Why Your Teeth Might Develop Sudden Pain

Many forms of dental pain do not appear suddenly—they creep up on you. For example, you won't develop dental carriers overnight. The offending bacteria attack your teeth and cause damage over time. However, some dental problems do strike without warning. Below are some of the reasons your teeth might suddenly become painful.

Trauma

Excessive forces on your tooth or surrounding tissues can trigger instantaneous pain. Your tooth might experience such excessive forces if:

  • You fall and hit your mouth on something
  • You chew on something hard, such as a piece of bone or ice
  • You clench your teeth too much
  • Someone hits you on the mouth

Such trauma can crack a tooth, destabilize the root of a tooth, or even break your teeth. In some cases, you might not see the damage with your naked eye, but only feel it if you expose the affected teeth to hot or cold things.

Failed Restoration

Failed dental restoration can also trigger instant pain. Such sudden pain is even more likely if your dentist had used the restoration to cover up a damaged tooth. A good example is if you crack your tooth and your dentist covers it up with a dental crown. You might develop sudden pain if something dislodges or knocks off the crown.

Dental Bleaching

Dental bleaching is one of the most common methods of whitening teeth. Peroxide is the active ingredient in most dental bleaching products. The peroxide penetrates deep into the enamel to oxidize the discoloring agents. Unfortunately, the manner in which the peroxide opens up the enamel pores also opens up the enamel to other things. Your teeth might become extremely sensitive (to the point of being painful) after the bleaching treatment.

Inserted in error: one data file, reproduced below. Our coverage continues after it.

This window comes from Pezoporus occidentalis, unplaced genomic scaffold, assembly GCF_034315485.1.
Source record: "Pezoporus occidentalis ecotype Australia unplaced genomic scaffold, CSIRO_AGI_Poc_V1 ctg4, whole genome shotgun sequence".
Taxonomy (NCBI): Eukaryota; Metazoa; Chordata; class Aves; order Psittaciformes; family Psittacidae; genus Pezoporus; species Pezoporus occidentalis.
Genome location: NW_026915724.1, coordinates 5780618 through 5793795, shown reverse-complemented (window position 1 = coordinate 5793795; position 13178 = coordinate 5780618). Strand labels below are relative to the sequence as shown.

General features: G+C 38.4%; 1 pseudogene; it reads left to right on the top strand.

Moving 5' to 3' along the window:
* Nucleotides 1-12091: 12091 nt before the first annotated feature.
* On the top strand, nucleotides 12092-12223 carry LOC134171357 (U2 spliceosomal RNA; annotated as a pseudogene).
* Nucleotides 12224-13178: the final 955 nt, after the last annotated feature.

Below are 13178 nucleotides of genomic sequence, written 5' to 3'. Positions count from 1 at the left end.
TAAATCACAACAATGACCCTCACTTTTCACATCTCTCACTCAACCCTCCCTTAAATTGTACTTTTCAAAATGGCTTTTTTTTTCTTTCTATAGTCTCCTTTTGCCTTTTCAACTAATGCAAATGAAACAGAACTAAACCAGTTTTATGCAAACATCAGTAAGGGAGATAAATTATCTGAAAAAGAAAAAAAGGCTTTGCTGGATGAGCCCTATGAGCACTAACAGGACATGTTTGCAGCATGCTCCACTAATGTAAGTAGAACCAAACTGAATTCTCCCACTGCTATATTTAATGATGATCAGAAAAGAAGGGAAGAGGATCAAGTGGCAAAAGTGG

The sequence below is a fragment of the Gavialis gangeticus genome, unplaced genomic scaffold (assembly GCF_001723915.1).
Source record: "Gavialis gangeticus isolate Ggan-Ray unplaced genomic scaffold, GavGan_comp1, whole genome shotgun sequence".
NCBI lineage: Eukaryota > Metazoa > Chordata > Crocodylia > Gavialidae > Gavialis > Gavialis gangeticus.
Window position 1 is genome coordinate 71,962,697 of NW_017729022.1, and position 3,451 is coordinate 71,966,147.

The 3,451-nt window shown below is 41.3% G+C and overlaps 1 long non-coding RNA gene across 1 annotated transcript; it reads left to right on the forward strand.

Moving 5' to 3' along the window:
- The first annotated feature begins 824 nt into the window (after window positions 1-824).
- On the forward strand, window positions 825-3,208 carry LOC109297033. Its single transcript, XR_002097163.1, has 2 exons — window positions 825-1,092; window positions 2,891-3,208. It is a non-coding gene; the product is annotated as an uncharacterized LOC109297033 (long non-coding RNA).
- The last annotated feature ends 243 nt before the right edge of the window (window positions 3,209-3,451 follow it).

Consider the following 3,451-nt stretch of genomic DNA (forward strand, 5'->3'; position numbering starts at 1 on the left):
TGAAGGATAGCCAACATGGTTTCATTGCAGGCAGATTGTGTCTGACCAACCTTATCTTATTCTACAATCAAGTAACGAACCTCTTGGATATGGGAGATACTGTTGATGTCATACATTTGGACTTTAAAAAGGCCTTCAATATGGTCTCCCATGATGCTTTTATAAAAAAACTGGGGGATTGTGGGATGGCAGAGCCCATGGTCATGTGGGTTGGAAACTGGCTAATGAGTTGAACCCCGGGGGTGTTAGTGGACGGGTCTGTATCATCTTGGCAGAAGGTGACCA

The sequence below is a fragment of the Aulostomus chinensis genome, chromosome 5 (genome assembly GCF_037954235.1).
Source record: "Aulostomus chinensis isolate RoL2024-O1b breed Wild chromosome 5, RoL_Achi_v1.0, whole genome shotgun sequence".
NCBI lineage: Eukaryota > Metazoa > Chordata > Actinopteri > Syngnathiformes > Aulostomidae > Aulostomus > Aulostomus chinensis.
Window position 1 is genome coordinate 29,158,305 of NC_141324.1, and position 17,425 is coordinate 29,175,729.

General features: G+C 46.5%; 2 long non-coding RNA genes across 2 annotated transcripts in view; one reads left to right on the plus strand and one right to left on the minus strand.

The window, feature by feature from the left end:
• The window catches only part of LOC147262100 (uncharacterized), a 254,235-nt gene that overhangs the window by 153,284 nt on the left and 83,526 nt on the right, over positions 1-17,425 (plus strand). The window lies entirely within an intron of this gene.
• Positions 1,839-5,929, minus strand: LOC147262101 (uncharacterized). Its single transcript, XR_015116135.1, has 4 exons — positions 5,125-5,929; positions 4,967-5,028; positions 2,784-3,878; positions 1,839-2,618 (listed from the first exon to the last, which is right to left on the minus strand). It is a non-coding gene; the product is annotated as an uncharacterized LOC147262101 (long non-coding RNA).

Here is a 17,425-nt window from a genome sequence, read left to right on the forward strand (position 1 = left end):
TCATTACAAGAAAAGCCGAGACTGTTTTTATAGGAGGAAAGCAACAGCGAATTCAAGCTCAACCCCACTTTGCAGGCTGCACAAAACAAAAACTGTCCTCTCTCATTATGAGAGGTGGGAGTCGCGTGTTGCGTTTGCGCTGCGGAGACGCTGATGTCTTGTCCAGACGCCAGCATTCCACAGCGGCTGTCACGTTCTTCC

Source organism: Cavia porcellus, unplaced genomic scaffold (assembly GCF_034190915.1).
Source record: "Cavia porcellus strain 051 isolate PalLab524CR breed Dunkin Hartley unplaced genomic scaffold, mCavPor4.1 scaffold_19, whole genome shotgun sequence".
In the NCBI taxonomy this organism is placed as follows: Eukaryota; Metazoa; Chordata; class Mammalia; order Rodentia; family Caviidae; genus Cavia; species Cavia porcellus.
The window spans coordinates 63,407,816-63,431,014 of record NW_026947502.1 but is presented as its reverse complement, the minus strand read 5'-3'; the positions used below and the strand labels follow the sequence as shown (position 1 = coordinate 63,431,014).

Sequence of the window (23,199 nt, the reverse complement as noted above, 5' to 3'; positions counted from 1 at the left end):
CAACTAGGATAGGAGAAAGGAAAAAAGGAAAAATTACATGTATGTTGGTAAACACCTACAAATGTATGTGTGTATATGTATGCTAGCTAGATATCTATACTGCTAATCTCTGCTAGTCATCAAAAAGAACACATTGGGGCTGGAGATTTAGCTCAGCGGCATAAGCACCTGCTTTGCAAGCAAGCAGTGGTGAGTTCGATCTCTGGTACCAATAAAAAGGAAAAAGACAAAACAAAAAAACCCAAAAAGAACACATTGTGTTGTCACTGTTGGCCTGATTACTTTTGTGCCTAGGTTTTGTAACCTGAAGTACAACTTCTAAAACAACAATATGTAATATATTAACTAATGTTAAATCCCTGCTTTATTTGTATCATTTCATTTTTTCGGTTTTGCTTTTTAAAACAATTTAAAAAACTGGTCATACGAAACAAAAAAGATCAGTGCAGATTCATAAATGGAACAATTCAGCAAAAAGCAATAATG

Dental Treatment

Most forms of treatments, including medical treatments, have minor side effects. Pain and discomfort are possible side effects of some dental treatments. For example, the dentist may need to remove some of a tooth's enamel while preparing it for crowning.

The preparation might cause some damage that could leave your tooth sore for a few days. In some cases, the pre-treatment preparation bruises nearby tissues. The bruising triggers pain and discomfort as your body alerts you that something is wrong. Luckily, such pain and discomfort usually go away by itself after a few days after your body heals.

You should take care of any dental pain you might have. However, sudden dental pain usually requires immediate care. Contact your family dentist if you have developed such pain.



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Tips To Prevent Dry Socket After Oral Surgery Our oral surgery and general dental website offers important information on how to prevent dry socket following a tooth extraction. After getting your tooth pulled, a protective blood clot develops over the extraction site. Many of our blog posts explain how this protective clot helps promote healing after an extraction. You'll learn that if the clot is accidentally dislodged, dry socket may occur, which can raise your risk for infection and heavy bleeding. We'll provide you with important tips on how to prevent this by avoiding smoking and drinking through a straw. You'll also learn that swishing water around your mouth should be avoided for a couple of days following your extraction because doing so creates a suction that may dislodge your clot, leading to dry socket.

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